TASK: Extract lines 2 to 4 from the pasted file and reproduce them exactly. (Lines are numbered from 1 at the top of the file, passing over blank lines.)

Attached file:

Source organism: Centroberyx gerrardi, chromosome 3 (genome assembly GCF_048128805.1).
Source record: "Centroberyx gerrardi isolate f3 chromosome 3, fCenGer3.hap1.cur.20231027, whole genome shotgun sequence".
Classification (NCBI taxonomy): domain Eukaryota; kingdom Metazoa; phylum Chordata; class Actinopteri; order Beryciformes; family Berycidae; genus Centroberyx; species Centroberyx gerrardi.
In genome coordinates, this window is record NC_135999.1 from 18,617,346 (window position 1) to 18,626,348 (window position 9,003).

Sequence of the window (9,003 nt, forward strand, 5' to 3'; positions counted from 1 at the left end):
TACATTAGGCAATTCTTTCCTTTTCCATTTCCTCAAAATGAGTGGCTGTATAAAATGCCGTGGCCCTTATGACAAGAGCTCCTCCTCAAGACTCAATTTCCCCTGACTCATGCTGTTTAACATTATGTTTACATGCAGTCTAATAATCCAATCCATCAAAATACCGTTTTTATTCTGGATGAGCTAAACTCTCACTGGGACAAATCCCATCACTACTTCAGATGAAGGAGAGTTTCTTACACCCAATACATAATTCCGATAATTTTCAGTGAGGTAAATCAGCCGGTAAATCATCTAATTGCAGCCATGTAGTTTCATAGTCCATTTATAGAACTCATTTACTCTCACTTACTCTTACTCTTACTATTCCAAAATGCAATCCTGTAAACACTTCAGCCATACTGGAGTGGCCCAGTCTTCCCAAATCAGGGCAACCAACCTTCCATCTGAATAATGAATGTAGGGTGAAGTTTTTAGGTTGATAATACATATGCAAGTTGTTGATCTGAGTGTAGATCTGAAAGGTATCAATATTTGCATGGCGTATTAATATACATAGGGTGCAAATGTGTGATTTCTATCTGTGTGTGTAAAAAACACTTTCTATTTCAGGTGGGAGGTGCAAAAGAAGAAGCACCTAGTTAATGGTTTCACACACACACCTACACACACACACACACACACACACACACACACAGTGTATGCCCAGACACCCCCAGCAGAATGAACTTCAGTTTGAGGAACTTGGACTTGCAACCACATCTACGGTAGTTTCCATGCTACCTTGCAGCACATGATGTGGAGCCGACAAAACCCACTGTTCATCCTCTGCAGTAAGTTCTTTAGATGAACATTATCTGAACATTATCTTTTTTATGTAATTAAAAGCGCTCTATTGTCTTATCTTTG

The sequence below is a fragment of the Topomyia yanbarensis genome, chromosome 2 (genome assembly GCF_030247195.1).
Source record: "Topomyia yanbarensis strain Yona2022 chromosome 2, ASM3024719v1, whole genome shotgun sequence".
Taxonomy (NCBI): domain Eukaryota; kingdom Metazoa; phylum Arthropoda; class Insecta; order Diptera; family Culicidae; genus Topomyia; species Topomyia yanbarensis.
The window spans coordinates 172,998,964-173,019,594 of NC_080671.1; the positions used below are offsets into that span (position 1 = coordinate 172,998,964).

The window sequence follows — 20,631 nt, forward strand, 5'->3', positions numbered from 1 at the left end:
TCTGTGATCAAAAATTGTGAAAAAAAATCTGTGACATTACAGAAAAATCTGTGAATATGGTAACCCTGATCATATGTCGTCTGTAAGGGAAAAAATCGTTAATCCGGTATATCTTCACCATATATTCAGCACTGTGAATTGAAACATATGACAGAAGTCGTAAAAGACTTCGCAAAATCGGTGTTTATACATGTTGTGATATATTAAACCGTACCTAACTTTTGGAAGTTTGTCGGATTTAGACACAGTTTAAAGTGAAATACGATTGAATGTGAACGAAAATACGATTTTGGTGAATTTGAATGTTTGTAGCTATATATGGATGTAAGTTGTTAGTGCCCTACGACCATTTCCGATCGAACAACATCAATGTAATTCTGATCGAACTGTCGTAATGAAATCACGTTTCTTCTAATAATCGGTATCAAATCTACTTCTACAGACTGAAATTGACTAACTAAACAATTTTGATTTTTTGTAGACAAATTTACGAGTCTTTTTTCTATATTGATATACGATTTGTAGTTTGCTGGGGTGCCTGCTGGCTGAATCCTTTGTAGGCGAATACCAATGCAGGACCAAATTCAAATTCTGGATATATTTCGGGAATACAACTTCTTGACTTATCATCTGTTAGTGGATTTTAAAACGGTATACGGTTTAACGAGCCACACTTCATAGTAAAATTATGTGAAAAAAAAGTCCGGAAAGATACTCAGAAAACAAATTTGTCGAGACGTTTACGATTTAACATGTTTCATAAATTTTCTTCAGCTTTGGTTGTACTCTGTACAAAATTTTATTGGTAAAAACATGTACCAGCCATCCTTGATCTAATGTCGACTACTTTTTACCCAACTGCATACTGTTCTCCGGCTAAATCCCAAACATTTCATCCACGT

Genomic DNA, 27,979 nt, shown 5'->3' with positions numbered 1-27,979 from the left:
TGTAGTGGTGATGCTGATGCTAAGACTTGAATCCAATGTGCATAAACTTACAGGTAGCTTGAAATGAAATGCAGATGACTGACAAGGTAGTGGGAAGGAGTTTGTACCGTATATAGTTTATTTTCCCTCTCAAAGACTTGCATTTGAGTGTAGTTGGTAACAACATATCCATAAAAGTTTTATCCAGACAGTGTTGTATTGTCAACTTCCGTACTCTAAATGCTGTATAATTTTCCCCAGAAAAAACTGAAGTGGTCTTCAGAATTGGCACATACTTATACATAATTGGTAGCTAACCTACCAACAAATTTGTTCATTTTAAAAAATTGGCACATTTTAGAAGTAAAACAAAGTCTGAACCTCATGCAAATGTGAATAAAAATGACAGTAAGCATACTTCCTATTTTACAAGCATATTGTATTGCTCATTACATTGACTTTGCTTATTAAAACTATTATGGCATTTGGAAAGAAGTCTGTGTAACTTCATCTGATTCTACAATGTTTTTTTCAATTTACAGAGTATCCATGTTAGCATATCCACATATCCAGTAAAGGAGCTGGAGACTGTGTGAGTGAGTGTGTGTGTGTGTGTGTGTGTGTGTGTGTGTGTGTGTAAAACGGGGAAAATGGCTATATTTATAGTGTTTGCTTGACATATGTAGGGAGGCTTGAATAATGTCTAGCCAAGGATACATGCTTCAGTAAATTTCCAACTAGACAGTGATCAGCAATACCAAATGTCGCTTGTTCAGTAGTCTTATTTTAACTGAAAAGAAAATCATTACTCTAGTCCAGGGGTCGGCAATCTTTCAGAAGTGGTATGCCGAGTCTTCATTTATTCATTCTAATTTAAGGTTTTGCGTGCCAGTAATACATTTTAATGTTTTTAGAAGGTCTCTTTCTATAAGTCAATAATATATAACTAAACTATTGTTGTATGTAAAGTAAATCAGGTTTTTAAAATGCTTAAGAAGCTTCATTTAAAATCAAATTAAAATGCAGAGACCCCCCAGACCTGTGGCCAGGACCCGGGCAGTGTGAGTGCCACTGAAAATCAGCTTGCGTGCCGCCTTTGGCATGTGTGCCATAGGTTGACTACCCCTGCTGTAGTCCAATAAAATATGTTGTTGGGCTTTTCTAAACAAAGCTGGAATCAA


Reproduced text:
Source record: "Centroberyx gerrardi isolate f3 chromosome 3, fCenGer3.hap1.cur.20231027, whole genome shotgun sequence".
Classification (NCBI taxonomy): domain Eukaryota; kingdom Metazoa; phylum Chordata; class Actinopteri; order Beryciformes; family Berycidae; genus Centroberyx; species Centroberyx gerrardi.
In genome coordinates, this window is record NC_135999.1 from 18,617,346 (window position 1) to 18,626,348 (window position 9,003).